Every once in a blue moon I think its interesting to get an outsider’s perspective of things. In this case, let’s talk about our healthcare system. At the moment I’ve got this article in mind. In short, it’s a bit of a comical analysis of a few British people trying to use the American healthcare system. Jokes aside, their biggest concern is how bureaucratic and confusing our system is. And let’s think about that for a minute. I think we’re all aware that getting healthcare can be tricky, but we’re used to it, so we often don’t do anything about it. Our system is confusing and frankly hard to use sometimes. After all there are a lot of players in this game, and we don’t always know who to turn to.
With that in mind, we’re presented with a set of obstacles when we’ve got an employee benefits plan. A few of the things that come to mind: we have to keep costs down this year, make sure costs don’t go up next year, help employees understand their benefits and make sure that they all can afford them.
So that’s the picture I’ve painted. Now let’s look at the more relevant material: What can we do about it? And if you’re so bold, what kinds of things can a benefit solution (an independent company that you hire outside of your health insurance) do for your employees?
- Combine everything into one place – I’m going to be very high level here and just look at the big stuff. If you can find a service that brings all of your benefits information into one place, you’re off to a good start. If you can take that one step further and find a product that puts it into one “voice”, you’re doing even better. What do I mean by one voice? I mean that you can find products that house, explain, and allow you to use different benefits on their site. This makes life much easier.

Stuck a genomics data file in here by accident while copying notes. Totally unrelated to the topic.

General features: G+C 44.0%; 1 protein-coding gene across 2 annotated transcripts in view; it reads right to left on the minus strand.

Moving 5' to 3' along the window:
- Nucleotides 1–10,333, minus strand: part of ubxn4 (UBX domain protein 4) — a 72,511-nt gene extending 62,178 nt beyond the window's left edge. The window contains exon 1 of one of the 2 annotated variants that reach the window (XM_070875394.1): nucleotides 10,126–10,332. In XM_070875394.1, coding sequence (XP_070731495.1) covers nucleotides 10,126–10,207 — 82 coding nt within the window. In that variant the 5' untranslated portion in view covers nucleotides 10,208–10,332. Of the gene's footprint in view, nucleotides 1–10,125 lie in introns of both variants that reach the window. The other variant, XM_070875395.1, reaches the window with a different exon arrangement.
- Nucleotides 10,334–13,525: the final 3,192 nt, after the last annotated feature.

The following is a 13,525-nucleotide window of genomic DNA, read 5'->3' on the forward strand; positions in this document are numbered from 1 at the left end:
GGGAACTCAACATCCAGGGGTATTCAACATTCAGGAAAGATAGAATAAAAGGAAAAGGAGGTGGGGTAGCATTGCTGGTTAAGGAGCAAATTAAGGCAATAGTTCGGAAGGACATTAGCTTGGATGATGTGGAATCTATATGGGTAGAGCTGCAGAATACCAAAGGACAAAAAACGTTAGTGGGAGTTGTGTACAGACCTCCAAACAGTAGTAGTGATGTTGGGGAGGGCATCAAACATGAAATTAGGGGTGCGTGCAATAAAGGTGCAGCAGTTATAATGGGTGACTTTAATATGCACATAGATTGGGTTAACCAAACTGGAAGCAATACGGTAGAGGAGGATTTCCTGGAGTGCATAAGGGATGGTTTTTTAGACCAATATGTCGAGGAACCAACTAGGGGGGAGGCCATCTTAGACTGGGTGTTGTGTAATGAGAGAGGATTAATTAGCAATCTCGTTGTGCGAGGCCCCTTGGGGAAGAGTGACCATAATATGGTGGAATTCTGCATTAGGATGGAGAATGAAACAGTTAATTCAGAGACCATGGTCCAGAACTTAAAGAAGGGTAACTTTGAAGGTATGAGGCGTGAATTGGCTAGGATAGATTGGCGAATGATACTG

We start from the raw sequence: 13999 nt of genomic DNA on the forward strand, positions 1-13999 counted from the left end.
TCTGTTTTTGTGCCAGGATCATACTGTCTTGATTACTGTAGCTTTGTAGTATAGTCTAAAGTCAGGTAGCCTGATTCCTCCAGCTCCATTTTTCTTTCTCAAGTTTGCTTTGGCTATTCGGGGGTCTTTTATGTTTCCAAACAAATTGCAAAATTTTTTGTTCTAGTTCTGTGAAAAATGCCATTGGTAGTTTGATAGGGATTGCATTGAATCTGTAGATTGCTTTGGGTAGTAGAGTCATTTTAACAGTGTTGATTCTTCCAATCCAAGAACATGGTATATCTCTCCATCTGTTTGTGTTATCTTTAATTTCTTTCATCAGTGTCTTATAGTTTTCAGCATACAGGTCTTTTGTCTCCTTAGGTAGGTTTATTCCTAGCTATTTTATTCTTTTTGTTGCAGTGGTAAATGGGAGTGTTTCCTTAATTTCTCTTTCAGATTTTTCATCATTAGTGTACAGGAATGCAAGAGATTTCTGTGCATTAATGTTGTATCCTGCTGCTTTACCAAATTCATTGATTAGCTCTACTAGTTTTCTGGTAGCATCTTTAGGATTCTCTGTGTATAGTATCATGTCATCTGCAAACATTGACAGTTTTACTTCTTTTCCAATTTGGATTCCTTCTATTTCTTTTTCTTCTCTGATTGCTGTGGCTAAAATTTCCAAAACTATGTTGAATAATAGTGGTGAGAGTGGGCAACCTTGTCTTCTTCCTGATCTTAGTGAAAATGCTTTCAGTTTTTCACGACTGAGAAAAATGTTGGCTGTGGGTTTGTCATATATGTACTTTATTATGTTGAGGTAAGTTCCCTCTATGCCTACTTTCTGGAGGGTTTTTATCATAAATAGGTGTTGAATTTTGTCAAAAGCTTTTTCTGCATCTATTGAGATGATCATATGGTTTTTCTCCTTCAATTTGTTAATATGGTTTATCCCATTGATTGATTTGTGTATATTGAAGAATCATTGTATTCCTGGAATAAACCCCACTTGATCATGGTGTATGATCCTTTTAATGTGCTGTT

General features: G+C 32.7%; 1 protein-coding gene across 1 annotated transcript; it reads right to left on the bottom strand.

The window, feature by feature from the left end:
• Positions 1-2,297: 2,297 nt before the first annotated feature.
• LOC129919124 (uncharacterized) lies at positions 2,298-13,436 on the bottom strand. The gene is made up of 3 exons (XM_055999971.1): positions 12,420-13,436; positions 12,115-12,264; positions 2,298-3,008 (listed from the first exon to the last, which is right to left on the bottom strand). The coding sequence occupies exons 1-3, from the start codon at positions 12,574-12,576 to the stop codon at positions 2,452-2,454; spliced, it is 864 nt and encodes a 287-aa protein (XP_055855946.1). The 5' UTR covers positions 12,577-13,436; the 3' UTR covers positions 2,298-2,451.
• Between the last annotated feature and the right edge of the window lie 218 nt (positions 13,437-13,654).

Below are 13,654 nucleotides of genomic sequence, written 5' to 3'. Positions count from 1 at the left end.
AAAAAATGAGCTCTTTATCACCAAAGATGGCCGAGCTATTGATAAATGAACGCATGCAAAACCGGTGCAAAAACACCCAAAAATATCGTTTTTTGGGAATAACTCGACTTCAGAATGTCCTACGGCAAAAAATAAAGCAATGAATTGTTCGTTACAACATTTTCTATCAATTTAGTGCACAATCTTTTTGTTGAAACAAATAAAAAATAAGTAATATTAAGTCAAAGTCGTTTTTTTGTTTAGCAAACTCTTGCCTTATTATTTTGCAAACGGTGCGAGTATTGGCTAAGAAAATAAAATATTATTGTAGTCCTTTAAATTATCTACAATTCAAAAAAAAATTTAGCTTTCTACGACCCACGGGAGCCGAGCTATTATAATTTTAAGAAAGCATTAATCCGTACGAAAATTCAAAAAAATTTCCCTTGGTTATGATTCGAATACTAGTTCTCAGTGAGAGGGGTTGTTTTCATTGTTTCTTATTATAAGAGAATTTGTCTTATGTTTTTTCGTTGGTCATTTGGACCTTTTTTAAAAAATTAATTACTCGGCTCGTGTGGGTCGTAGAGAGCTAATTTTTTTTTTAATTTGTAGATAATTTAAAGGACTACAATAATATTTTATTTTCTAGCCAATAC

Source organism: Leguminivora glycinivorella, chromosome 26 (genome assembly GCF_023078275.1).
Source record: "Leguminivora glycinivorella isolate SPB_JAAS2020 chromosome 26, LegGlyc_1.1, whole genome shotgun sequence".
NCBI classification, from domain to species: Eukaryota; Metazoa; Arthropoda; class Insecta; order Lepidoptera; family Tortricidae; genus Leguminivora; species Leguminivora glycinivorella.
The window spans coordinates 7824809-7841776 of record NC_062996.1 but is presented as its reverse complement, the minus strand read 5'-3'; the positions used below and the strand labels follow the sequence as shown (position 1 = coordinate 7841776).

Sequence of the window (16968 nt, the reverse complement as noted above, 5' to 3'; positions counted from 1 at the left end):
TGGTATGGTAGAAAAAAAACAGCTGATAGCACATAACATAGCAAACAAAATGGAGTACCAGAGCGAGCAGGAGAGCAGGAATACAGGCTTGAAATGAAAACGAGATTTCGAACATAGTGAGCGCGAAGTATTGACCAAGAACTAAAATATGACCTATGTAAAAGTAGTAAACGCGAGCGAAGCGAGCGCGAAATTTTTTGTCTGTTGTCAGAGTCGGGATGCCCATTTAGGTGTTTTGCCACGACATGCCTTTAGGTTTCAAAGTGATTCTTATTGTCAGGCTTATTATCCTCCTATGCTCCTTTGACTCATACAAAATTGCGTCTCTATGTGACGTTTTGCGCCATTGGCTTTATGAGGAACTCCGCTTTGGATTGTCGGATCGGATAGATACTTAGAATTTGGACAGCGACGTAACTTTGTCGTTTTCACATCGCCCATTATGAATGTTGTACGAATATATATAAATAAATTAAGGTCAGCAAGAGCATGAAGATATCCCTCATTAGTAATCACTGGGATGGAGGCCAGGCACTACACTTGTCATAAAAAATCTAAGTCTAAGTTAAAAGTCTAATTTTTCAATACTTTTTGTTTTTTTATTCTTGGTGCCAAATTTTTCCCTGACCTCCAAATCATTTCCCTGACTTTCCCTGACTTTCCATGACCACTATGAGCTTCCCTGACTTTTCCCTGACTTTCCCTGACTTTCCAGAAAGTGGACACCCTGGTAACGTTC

- Provide one communications platform – ok so this is a bit trickier, but its aimed at improving people’s benefits literacy (check out our article on that) so that they have a better idea of what they’re doing when getting care. People can only retain a certain amount of information, and you can communicate each element of your benefits plan in one single voice, your chances of having an impact are improved greatly.
- Train people on the most important programs – people get training on almost everything they do. But nobody trains people how to use their benefits. One of the best ways to combat confusion in the healthcare space is to provide some usable training. And the best part- people actually want to learn how to get better care. Finding a benefits program that takes benefits literacy seriously should be at the top of your list.
- Give people better solutions – ok so this is a tricky one. One of your biggest goals should be to get better products in front of your people to help them get care easier. Introduce things like telehealth or a second opinion service. Better yet if you can give them a portal to access their benefits in one place. Better solutions drive outcomes. It’s that simple.